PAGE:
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What to expect in financing your first commercial real estate purchase

Congratulations! While it may seem like only yesterday, the business you started just a few short years ago on a dime and a prayer has begun to prosper.  You’ve come to realize, however, that along with the successes comes a new set of challenges.  In order to maintain your level of growth, you need to increase inventory and equipment, and add employees; but your ability to do so is restrained by the four walls of your leased space.  Fortunately, your lease is approaching maturity, so the time has come to search for new space, and you’ve decided that buying rather than leasing may be the better option.  But where do you start?

You might expect a real estate broker’s response to that question to be “…with a call to a broker,” and there’s certainly a basis for some preliminary fact-finding as you spot available properties that might suit your purposes, but the first call in earnest should be to your banker.   A commercial lender’s familiarity with you and your business is an important foundational component of the working relationship you’ll develop over time, and if you haven’t already had an occasion to begin such a relationship, the obvious choice might be to start with the bank where you maintain your business accounts, where the lender can begin by viewing your recurring deposits, disbursements, average balances, and the manner in which accounts are managed.  But to be sure, that’s just a start.


Ask if they are an approved Small Business Administration (SBA) lender, and ideally a Preferred lender.  Most local banks are, but if not, you might seek one out that is to ensure that you are able to weigh all options available to you.  The two most common forms of real estate financing are traditional, where loans are structured according to the bank’s own lending policies and practices; or SBA, where loans are structured within SBA-established standards (perhaps with overlays imposed by the lending bank).


With traditional financing, the lender is entirely reliant on primarily you and your business as the borrower, and secondarily on the real estate securing the loan for repayment.  SBA loans are also extended based on these fundamentals, but are also partially guaranteed by the federal government, and with this further level of repayment assurance, the bank is able to offer more flexible terms than with conventional financing, perhaps the most significant of which is the down payment requirement.  While you might find variances based on the level of credit and collateral risk, and each bank’s own lending policies, traditional financing commonly requires a 30% owner-contribution while SBA will likely require only about 10%.


Further nuances that may be important to you are the loan’s terms, the credit standards and debt coverage ratios (net operating income / current year’s debt service) required to qualify, the costs associated with the loan, or its structure.  A traditional loan will likely require an owner’s credit score of 700 or above and a debt coverage ratio in excess of 1.25, while an SBA loan might allow slightly lower standards of 680 and 1.15 respectively.  Both will involve much of the same lender and third party fees, but an SBA borrower will additionally incur a potentially significant guarantee fee.  Traditional loans are often structured on a 20-year amortization schedule with a shorter term balloon or on a variable rate basis.  SBA real estate loans may also be variable but are fully amortized, typically over 25 years.  Traditional financing may offer a slightly lower interest to exceptionally qualified borrowers in comparison to an SBA borrower, but the SBA establishes caps on the rates lenders may charge, so rates may be preferential for an SBA borrower with higher risk factors.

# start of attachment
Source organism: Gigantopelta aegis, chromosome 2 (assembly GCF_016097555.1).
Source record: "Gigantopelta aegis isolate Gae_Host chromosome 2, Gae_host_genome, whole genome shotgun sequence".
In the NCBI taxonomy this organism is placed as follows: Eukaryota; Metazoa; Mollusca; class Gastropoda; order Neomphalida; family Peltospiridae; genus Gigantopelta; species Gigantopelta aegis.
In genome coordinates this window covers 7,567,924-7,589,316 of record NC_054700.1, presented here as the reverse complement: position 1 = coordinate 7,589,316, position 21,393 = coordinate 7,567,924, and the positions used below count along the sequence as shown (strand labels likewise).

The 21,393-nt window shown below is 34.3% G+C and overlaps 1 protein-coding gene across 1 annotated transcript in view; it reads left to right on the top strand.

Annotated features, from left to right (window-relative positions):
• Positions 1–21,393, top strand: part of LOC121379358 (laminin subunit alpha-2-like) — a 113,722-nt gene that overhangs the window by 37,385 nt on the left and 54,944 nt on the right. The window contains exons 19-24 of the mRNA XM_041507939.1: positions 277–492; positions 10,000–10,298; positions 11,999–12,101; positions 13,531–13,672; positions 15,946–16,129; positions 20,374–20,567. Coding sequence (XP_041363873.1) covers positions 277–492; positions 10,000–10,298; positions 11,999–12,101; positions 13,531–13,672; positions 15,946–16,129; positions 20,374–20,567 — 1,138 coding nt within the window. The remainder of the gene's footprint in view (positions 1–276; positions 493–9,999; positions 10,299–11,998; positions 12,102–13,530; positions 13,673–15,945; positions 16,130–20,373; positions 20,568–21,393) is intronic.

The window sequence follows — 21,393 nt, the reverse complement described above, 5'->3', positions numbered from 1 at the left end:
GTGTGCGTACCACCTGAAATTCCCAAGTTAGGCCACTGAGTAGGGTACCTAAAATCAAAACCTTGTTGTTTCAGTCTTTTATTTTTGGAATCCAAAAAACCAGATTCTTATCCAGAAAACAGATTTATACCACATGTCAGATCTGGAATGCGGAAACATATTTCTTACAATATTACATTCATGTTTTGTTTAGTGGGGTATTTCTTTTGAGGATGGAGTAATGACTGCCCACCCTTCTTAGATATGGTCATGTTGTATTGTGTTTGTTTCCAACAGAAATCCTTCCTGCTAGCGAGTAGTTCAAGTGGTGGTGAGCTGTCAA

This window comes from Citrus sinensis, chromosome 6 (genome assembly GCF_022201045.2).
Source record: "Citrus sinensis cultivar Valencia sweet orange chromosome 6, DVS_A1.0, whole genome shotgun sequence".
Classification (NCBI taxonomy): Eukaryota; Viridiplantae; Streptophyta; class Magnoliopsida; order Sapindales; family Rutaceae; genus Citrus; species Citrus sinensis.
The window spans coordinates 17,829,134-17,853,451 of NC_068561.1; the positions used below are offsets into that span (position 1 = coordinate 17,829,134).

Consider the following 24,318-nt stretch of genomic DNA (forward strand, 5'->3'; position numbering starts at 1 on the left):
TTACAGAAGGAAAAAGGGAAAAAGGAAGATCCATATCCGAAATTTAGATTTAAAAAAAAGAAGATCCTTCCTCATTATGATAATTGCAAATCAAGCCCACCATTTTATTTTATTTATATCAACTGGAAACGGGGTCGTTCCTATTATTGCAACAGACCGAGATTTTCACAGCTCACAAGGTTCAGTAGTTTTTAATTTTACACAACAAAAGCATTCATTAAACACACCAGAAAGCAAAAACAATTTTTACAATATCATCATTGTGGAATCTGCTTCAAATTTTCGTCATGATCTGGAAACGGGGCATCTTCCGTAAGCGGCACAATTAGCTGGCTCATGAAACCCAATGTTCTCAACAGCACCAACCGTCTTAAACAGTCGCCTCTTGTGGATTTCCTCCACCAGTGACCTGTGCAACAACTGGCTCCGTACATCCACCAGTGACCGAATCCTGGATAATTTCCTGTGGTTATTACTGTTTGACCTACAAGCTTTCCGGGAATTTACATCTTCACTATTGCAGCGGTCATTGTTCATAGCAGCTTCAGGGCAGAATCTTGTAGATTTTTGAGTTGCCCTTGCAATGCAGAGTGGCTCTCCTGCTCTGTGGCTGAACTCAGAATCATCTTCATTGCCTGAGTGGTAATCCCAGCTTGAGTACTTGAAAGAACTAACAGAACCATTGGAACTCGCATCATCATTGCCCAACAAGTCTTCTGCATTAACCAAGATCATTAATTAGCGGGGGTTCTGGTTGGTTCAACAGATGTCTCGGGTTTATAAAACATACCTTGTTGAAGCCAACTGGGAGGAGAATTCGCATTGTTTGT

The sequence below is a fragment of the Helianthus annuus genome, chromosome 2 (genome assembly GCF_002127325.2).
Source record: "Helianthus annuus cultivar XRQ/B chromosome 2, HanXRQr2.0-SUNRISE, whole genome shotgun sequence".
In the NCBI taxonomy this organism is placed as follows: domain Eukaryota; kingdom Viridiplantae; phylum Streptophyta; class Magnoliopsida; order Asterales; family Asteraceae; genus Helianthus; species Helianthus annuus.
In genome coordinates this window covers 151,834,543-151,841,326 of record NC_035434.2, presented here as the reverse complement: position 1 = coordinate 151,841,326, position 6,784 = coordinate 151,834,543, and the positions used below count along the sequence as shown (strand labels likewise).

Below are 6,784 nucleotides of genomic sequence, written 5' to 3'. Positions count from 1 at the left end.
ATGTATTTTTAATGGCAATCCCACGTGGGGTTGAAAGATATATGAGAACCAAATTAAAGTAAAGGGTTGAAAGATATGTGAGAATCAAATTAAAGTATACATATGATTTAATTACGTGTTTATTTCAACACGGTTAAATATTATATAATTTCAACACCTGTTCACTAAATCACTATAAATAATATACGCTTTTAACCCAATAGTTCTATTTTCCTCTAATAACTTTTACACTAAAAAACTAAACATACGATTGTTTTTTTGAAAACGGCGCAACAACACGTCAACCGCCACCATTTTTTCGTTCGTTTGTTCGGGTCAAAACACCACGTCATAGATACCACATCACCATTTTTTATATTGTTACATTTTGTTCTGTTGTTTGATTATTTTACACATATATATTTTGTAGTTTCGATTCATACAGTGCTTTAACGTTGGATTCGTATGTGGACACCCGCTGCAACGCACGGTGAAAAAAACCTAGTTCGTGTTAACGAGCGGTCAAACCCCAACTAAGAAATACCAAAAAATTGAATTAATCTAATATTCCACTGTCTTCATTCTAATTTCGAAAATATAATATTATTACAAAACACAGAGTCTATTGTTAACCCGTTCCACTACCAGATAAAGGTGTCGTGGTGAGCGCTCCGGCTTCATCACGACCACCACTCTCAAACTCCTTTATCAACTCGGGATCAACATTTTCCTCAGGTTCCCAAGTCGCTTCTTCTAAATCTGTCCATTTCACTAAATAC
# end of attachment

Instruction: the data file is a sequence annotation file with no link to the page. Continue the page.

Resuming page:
Regardless of which option you deem most suitable for you, be prepared to divulge a host of detailed information about both yourself and your company, and to enlist the assistance of an accountant.  Lenders requirements may include business and personal financial statements, profit and loss statements, the past 2-3 years of tax returns, a business plan, your financial and cash flow projections, and management resumes.  They may also require as may be applicable to your scenario, rent rolls on the non-occupied portion of the building you’re purchasing (may not exceed 49% with SBA), or statements on other significant business interests you may have.  Additionally, an SBA loan will require SBA-specific paperwork, such as the SBA loan application.


Through this process, the lender will be able to offer guidance and set specific expectations such as the amount that you may inevitably qualify for and your cash requirements to obtain such a loan, along with other criteria that may be relevant to your situation.  Armed with this detail, now it’s time to call your trusted real estate advisor to begin your search for the right property at the right value that will enable you to achieve your near and longer term goals.